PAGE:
A Raconteur Girl Production


Good Enough

Rach and the Prince - I hate the day



Good Enough





Once Upon a time

I thought you were my prince

You were Mr. Perfect

Of that I was convinced


I thought you were clever

I considered you wise

You were so wonderful

A treasure, a fantastical prize


You weren’t  a flirt

And you wouldn’t hide

You were exactly like me

I thought with naive pride


You were my friend

You would look out for me

And one day you’d carry me off

On your dashing white steed


I imbued you with all the qualities

Of the man I imagined you to be

I thought you were the one

The only one for me


And although the question niggled

Was I good enough for you?

I never picked up

Just asking that should’ve been a clue


Then once upon a time

I woke up to watch helpless as you ran

I heard lying words on your lips

And realised my prince was made of sand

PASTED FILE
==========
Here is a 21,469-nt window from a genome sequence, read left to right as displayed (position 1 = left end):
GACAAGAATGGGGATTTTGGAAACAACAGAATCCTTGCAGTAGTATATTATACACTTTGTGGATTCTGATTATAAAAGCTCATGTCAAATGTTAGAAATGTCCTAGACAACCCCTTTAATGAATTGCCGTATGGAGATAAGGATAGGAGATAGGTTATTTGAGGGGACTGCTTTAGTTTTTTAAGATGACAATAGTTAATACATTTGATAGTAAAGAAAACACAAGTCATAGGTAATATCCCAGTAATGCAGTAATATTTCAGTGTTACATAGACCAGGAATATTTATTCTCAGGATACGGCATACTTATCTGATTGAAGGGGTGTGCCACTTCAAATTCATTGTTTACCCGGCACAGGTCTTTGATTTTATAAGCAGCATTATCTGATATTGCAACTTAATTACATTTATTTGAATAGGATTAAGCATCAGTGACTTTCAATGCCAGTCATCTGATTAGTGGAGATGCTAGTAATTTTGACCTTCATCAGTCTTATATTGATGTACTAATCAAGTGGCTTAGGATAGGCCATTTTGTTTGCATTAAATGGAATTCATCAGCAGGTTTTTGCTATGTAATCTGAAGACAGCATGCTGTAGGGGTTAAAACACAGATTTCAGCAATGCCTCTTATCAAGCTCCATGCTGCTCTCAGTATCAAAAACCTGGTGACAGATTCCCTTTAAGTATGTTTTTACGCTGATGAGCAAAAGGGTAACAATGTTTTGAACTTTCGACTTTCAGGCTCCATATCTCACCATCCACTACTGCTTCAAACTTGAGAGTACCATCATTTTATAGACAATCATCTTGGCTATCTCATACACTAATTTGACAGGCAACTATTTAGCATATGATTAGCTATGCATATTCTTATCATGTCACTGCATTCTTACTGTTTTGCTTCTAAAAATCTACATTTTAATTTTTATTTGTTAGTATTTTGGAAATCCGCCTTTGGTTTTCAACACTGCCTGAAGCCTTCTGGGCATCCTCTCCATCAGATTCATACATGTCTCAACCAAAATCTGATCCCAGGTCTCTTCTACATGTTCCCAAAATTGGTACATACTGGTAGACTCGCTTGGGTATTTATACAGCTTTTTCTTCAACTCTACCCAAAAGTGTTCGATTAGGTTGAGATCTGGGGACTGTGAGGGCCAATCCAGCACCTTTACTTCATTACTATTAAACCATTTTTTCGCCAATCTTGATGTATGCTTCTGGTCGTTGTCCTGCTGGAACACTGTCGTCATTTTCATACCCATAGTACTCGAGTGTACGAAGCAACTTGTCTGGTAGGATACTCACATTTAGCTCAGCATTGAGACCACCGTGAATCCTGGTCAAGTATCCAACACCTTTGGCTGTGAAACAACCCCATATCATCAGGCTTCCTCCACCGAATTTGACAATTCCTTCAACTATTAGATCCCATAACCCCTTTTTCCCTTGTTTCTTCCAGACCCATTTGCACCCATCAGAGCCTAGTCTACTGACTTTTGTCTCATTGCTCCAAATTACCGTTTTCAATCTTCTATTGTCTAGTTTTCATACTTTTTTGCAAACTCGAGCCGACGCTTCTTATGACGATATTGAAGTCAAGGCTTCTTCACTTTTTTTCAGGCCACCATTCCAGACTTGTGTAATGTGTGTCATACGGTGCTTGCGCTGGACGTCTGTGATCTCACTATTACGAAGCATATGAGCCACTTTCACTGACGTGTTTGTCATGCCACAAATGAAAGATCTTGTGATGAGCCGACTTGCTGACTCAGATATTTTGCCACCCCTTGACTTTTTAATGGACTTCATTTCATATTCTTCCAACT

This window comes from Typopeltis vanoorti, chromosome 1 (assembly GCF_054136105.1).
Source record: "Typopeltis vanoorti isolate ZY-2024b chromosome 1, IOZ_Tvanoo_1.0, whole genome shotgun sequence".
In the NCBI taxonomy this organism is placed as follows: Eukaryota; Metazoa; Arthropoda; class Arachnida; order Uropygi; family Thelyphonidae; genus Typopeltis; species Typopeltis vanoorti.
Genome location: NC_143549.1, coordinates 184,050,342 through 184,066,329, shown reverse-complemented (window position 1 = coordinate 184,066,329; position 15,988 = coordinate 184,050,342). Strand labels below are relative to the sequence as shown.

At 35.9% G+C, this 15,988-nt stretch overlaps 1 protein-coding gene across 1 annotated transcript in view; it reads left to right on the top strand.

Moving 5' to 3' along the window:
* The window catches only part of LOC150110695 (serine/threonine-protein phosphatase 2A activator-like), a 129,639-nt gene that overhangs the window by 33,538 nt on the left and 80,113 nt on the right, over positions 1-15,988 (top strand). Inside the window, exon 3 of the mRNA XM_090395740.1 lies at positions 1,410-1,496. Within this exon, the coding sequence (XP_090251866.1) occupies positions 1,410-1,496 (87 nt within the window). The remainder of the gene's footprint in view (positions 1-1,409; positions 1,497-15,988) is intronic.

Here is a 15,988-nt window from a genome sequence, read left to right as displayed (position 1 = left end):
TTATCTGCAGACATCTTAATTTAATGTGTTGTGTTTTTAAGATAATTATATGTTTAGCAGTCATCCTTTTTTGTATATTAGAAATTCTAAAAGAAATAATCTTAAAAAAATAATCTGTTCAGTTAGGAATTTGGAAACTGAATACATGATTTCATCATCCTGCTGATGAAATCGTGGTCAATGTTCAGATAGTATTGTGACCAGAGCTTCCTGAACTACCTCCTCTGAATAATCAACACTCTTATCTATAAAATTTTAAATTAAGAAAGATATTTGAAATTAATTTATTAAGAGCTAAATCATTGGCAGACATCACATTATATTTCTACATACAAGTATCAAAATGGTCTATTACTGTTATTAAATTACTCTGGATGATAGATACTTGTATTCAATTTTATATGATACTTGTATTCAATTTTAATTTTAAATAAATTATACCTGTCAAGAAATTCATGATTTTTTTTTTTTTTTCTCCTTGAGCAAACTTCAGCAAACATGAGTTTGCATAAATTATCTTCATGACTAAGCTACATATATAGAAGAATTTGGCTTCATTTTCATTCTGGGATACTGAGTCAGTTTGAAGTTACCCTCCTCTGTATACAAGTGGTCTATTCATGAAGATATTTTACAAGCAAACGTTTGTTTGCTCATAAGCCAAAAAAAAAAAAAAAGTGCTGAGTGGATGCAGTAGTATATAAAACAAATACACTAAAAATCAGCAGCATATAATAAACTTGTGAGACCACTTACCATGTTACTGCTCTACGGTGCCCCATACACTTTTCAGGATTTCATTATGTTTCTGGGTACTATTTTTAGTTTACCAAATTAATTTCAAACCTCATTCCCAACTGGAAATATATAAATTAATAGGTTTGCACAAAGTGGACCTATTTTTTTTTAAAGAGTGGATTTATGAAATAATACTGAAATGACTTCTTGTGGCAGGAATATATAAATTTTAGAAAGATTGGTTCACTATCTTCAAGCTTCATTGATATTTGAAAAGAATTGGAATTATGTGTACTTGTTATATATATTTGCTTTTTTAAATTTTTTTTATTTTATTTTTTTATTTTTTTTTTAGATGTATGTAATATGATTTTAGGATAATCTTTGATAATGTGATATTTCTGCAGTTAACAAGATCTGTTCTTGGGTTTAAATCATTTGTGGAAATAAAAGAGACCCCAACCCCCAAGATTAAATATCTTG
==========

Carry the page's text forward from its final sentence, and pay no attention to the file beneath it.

There was no Mr. Perfect

In fact, there was no man

There was just a boy

And his big marching band


You had to keep up

You had to sing along

You feared to be different

And so you just marched on and on


You weren’t looking out for me

There was no dashing steed

There was just you

And there was just me


At the time I was crushed

Disappointed to realise

You were just as flawed as me

You were no fantastical prize


But looking back I laugh

Because now I plainly see

The question I should’ve been asking was:

Were you good enough for me?








“He who joyfully marches to music in rank and file has already earned my contempt. 

He has been given a large brain by mistake, since for him the spinal cord would fully suffice.” 

~ Albert Einstein



“A man must consider what a rich realm he abdicates when he becomes a conformist.”

~ Ralph Waldo Emerson



“Ideals are like stars; you will not succeed in touching them with your hands. 

But like the seafaring man on the desert of waters, you choose them as your guides,

and following them you will reach your destiny.”

– Carl Schurz, address, Faneuil Hall, Boston, 1859



“Bachelors’ wives and old maids’ children are always perfect.”

– Nicholas Chamfort



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